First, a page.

4
\$\begingroup\$

I've been looking for a solution to the ABA problem for a lock-free stack. Searching the Web revealed patented and complicated hazard pointers and tagged pointers using double compare-and-swap (DCAS, CAS2). I would settle for the DCAS, but it's not available on some older AMD CPUs. So I came up with this helper class:

class TaggedPtrBase {
    typedef unsigned int tag_t;
    static const tag_t INVALIDATED = 1;
public:
    TaggedPtrBase() {
        tag.store(0, std::memory_order_relaxed);
        ptr = 0;
    }
    TaggedPtrBase & operator=(const TaggedPtrBase & other) {
        tag.store(other.tag.load(std::memory_order_acquire), std::memory_order_relaxed);
        ptr = other.ptr;
        return *this;
    }
    operator void *() const {
        return get();
    }
    void * get() const {
        return ptr;
    }
    bool compare_and_swap(const TaggedPtrBase & oldval, void * newptr) {
        uintptr_t old_tag = oldval.tag.load(std::memory_order_relaxed);
        if (old_tag & INVALIDATED) {
            return false;
        }
        if (tag.compare_exchange_strong(old_tag, old_tag | INVALIDATED, std::memory_order_acquire)) {
            ptr = newptr;
            tag.store(old_tag + 2, std::memory_order_release);
            return true;
        } else {
            return false;
        }
    }
private:
    std::atomic<tag_t> tag;
    void * ptr;
};
...
void push(Node * node) {
    void * newptr = reinterpret_cast<void *>(node);
    TaggedPtrBase old;
    do {
        old = ptr;
        node->next = static_cast<Node *>(old.get());
    } while (!ptr.compare_and_swap(old, newptr));
}

It appears to be working, but it's simplicity suggests that I'm missing something. So I wonder if this is a proper solution, or is it just a glorified spin-lock? Any issues on non-x86 platforms?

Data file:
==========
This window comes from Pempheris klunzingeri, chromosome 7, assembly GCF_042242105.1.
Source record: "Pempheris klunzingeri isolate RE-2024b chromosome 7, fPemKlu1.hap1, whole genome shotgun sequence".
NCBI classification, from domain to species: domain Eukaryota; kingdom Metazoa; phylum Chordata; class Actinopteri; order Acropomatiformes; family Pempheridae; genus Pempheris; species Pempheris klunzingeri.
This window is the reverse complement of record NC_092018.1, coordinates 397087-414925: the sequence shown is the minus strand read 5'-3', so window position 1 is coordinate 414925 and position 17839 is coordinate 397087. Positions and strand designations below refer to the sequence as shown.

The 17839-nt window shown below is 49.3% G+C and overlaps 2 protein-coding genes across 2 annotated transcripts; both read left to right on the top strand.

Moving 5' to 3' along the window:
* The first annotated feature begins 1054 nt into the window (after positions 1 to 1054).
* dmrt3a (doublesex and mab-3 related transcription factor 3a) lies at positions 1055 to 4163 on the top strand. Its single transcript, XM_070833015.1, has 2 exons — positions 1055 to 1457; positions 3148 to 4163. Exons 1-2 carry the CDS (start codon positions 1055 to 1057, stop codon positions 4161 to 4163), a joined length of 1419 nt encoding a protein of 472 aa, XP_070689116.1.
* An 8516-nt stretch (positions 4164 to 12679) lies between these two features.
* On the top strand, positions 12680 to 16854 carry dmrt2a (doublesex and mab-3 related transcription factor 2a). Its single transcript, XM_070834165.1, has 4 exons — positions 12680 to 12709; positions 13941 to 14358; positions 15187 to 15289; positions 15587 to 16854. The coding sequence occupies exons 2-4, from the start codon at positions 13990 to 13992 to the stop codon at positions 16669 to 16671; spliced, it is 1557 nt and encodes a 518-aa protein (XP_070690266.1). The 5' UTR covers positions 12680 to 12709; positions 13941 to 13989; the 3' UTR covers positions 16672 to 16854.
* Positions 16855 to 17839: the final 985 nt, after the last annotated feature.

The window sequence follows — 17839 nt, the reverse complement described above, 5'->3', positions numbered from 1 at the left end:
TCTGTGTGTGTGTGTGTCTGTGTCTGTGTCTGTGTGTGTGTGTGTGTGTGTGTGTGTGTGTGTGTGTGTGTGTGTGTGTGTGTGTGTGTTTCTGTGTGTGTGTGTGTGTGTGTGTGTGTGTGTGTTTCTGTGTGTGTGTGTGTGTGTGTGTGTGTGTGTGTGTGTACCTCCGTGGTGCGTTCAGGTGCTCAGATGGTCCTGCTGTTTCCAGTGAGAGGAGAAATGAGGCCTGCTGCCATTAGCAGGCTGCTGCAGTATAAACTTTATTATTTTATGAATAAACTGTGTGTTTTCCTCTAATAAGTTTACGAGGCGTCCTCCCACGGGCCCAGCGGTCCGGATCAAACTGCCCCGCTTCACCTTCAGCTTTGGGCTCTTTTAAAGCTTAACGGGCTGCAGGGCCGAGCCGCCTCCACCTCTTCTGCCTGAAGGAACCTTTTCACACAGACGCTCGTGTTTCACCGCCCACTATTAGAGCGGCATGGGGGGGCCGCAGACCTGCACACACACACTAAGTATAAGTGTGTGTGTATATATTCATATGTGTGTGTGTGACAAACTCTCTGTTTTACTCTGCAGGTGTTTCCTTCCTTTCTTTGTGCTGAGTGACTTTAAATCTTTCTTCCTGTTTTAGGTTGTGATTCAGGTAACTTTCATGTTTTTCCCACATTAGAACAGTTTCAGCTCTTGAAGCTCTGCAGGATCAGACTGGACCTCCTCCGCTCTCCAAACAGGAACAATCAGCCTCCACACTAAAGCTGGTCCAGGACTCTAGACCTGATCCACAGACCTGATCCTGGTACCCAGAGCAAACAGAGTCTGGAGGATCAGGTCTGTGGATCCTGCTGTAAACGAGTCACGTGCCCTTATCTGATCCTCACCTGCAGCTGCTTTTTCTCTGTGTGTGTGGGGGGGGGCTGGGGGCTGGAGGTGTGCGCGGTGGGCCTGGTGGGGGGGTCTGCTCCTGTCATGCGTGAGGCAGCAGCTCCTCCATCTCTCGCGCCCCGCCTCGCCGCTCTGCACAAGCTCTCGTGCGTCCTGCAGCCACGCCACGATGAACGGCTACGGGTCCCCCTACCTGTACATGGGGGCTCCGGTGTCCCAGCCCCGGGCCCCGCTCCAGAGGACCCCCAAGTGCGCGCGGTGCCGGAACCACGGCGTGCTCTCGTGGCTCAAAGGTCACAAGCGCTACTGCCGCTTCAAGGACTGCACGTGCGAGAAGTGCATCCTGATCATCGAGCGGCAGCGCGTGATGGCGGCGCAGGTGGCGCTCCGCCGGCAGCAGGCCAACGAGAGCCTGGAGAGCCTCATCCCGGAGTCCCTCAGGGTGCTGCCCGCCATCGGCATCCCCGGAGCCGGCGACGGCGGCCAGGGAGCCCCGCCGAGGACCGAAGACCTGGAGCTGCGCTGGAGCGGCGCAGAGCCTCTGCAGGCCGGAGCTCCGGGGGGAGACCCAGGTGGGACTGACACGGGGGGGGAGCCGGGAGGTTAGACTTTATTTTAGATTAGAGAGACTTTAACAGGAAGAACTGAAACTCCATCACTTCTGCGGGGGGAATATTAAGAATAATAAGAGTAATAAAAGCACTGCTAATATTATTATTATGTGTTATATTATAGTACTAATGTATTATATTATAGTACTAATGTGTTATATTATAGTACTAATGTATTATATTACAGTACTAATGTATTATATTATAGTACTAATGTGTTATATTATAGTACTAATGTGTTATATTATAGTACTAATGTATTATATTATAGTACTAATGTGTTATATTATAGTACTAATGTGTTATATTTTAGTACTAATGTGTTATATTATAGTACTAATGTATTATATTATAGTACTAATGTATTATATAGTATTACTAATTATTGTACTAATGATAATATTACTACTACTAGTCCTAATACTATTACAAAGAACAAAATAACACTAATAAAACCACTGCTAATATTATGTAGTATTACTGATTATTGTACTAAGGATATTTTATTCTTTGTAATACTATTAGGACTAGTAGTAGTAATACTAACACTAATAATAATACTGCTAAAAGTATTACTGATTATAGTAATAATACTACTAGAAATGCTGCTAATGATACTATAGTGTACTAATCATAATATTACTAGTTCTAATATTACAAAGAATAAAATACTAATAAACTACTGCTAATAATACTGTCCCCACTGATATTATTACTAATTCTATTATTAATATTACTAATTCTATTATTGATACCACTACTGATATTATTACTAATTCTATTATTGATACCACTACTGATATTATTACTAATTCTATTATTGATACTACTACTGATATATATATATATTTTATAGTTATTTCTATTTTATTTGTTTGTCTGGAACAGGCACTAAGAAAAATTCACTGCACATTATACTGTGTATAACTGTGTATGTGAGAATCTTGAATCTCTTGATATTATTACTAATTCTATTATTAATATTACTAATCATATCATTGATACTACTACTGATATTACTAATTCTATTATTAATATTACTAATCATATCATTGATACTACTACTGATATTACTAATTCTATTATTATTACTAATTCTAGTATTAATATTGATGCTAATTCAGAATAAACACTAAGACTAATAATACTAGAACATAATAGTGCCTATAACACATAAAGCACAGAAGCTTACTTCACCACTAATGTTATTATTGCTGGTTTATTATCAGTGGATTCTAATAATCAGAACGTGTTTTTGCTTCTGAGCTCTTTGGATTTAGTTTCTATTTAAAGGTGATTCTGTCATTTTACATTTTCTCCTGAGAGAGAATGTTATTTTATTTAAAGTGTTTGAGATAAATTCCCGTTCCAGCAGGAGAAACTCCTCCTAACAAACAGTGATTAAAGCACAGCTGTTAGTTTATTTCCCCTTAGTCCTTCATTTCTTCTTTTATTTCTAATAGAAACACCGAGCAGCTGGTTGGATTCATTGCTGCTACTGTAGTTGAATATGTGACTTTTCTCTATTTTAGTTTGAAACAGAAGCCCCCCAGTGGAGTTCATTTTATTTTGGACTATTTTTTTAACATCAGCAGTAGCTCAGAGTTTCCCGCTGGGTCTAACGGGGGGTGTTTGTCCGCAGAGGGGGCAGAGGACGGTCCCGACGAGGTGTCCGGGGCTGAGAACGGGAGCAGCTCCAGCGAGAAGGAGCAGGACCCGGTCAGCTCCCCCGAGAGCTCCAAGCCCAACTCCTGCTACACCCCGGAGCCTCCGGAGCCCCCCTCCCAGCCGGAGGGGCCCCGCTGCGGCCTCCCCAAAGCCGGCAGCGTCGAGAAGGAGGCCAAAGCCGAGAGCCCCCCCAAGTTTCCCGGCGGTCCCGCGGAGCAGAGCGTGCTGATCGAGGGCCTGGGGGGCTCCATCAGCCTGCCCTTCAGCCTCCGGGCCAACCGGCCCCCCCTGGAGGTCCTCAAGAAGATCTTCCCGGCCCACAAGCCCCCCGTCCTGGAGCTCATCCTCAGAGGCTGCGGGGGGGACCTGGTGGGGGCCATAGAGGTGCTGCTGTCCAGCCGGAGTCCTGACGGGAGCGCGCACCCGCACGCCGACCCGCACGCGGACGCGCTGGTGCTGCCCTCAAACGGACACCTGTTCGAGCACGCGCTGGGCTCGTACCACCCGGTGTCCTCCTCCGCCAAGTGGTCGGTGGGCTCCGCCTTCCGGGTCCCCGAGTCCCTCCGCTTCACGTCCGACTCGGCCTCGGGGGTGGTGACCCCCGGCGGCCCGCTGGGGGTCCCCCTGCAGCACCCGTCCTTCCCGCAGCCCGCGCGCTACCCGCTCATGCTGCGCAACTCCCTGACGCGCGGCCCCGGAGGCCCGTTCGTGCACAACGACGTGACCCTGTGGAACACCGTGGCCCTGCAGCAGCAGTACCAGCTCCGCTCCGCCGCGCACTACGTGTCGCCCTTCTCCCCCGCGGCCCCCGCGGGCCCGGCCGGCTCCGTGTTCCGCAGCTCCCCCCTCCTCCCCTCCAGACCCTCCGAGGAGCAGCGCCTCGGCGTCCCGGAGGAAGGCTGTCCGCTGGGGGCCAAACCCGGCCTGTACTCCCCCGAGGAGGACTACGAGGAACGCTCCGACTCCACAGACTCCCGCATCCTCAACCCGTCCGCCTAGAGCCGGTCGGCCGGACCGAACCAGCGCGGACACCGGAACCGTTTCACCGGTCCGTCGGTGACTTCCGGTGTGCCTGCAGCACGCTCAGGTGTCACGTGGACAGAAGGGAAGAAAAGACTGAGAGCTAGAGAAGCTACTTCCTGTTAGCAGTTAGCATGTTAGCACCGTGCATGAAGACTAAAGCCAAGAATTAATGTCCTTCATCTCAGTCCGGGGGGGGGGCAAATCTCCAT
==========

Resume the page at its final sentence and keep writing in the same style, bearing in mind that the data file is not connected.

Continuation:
\$\endgroup\$
1
  • \$\begingroup\$ How important is portability? On current x86-64 platforms, pointers only have 48-significant bits. You can play bit tricks to store a tag in the remaining (upper) 16 bits, and so use only a 64-bit (single word) compare-and-swap. 16 bits of tag don't give quite the safety against ABA that 64 bits of tag do, as it's possible to quickly overflow a 16 bit tag. But it's still not particularly likely. \$\endgroup\$
    – Managu
    Aug 22 '12 at 14:36
2
\$\begingroup\$

It's just a spin lock. If the thread that invalidated of the tag got suspended right after, no other thread can make progress till the thread is resumed and releases the tag.

if (old_tag & INVALIDATED) {
    return false; // no thread can go further if ...
}
if (tag.compare_exchange_strong(old_tag, old_tag | INVALIDATED, 
                                std::memory_order_acquire)) {
    ptr = newptr; // <-- ... a thread is preempted here
    tag.store(old_tag + 2, std::memory_order_release);
    return true;
}

So the solution is not lock-free.

\$\endgroup\$

Your Answer

By clicking “Post Your Answer”, you agree to our terms of service, privacy policy and cookie policy

Not the answer you're looking for? Browse other questions tagged or ask your own question.